Global polling group, Gallup, has published the results of its latest survey probing perceptions of crime and policing among 144 countries.
The group conducted over 1,000 face-to-face and telephonic interviews in each country – 152,000 responses – asking people about levels of crime in their area, how safe they felt walking the streets, and how much confidence they have in their local police force.
The Gallup Law and Order Index is a composite score based on people’s reported confidence in their local police, their feelings of personal safety, and the incidence of theft and assault or mugging in the past year.
The higher the score, the higher the proportion of the population that reports feeling secure.
South Africa dropped in the latest index, with an index score of 57, and is now ranked the fifth most dangerous country out of the 144 countries covered.
It only placed above Liberia, Venezuela, Gabon, and Afghanistan.
According to Gallup, nearly seven in 10 people globally said that they feel safe walking alone at night, and have confidence in their local police (69%).
About one in eight (12%) said they had property stolen from them or another household member in the past year, and 6% said they were assaulted or mugged. These numbers remained largely unchanged from last year’s poll.
In contrast to the global findings however, South Africans live in fear, and have little trust in local authorities. For example, only 29% of South Africans feel safe walking alone.
While the Gallup index is based on the perceptions of a country’s citizens around their own safety and security, the findings line up with several other sources painting South Africa as one of the least safe places in the world.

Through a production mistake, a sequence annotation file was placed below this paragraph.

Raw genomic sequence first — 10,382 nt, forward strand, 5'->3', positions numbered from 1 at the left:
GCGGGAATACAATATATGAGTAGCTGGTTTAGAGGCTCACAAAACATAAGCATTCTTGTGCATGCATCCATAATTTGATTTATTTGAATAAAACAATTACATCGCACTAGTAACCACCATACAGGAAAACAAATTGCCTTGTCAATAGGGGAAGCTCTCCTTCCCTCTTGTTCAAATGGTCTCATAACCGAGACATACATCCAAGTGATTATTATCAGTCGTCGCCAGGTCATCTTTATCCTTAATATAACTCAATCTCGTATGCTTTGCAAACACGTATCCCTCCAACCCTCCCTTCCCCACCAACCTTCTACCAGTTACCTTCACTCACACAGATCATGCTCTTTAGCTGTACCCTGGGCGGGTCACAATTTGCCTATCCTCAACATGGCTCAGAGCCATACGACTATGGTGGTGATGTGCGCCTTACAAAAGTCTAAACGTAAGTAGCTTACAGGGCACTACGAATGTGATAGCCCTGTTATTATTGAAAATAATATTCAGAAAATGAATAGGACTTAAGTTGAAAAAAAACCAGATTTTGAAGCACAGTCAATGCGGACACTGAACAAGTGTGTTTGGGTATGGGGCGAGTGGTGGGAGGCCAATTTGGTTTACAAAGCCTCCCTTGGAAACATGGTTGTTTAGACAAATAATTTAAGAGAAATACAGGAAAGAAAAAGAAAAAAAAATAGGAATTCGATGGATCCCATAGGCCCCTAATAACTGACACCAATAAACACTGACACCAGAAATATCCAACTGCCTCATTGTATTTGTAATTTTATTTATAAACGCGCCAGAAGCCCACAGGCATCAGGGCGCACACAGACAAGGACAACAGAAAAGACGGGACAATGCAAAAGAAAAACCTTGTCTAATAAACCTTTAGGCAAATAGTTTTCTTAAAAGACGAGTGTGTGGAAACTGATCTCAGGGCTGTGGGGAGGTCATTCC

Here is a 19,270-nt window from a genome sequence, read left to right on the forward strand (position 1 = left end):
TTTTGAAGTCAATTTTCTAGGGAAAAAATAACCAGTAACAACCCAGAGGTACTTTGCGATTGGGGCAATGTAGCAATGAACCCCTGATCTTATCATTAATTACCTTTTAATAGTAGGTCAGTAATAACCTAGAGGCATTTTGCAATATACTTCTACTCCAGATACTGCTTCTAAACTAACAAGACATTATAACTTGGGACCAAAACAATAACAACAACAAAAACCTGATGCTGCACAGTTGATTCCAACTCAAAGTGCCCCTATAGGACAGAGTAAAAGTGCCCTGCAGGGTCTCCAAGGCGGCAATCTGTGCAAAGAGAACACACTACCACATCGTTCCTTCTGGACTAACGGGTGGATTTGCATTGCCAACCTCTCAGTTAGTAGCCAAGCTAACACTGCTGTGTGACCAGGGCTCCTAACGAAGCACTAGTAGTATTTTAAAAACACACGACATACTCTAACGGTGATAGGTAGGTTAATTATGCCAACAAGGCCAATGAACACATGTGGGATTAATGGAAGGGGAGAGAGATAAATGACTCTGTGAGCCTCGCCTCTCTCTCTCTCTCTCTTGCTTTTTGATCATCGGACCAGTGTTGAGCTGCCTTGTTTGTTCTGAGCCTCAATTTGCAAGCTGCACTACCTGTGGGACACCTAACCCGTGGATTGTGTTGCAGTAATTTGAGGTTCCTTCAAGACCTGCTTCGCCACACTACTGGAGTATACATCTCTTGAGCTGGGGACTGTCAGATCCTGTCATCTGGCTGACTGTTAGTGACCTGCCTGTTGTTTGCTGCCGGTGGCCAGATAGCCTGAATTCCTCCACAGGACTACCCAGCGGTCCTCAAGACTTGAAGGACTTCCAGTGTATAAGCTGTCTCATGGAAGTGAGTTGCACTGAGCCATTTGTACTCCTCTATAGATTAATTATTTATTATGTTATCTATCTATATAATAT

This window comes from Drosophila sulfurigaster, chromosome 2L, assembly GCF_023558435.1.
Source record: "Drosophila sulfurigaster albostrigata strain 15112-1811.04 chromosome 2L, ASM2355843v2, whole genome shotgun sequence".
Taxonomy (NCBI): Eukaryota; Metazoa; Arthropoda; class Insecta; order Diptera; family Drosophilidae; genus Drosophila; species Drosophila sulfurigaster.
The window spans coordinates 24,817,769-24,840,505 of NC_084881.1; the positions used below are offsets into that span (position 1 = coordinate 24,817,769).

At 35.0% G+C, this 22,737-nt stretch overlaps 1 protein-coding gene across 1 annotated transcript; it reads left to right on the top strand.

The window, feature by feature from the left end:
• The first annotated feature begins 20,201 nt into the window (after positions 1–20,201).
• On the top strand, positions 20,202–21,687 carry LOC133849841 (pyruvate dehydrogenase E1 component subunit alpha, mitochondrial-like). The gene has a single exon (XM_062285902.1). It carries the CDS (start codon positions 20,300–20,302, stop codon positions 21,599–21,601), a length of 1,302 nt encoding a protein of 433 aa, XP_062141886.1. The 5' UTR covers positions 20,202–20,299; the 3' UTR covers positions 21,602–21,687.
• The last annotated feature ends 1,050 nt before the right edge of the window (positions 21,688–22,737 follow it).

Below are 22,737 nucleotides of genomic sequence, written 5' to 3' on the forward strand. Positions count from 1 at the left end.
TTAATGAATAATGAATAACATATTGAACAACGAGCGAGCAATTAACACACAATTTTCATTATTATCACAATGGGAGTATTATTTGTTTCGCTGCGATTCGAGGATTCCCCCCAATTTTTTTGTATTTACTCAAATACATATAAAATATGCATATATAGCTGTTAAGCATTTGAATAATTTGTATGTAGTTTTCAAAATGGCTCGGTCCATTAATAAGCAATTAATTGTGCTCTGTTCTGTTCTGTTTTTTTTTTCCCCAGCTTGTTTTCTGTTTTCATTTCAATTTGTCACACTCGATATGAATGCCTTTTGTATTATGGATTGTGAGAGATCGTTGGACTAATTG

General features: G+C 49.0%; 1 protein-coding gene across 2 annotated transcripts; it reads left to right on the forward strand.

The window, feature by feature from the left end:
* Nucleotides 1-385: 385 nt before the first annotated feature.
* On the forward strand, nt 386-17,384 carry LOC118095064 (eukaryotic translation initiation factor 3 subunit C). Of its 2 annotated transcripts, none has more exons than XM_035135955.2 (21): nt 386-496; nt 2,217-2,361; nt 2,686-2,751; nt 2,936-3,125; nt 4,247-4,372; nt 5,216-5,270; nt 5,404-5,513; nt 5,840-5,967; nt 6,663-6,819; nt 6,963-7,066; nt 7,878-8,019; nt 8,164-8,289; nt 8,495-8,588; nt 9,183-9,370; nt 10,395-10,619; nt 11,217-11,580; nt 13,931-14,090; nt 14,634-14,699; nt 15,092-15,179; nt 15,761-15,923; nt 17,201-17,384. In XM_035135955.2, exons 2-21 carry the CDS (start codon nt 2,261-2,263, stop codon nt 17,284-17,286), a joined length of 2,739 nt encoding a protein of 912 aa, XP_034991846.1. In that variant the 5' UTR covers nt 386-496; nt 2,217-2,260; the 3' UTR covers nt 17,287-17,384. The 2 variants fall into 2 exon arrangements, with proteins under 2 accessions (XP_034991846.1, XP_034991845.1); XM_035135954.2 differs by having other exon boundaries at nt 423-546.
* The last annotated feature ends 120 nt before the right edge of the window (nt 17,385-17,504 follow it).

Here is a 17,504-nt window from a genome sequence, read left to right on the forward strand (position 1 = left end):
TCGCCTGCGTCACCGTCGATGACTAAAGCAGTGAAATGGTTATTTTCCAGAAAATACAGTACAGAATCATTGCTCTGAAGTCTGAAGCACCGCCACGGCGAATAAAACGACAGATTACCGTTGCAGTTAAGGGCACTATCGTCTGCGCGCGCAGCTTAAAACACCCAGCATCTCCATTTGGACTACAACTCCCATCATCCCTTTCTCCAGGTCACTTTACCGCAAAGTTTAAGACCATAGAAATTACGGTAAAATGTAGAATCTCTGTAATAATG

The 2020 Global Peace Index again flagged the country’s high murder and crime rate for bringing down its safety and security rating, while the violent cities ranking by Peace, Justice and Security once again featured local cities as being some of the most violent.
South Africa’s crime problems were again highlighted in the most recent statistics, presented by the South African Police Service (SAPS).
While the stats reflected an overall drop in crime, this was due to the country being under lockdown during the review period. As lockdown has eased, crime levels have slowly returned to normal.
Worryingly, despite lower numbers in murder, the country still recorded over 5,000 murders in just three months. Statistically, this means that 55 people are being murdered in South Africa a day.
In the annual crime stats (covering April 2019 to March 2020), murders increased 1.4% to 21,325 reported cases. This works out to 58 people murdered in the country each day, at a rate of 35.8 people per 100,000 population.
The murder rate in South Africa has been compared to literal warzones, where conflicts in Iraq, Syria, Yemen, Somalia and Afghanistan range between 38 and 200 deaths per 100,000 population.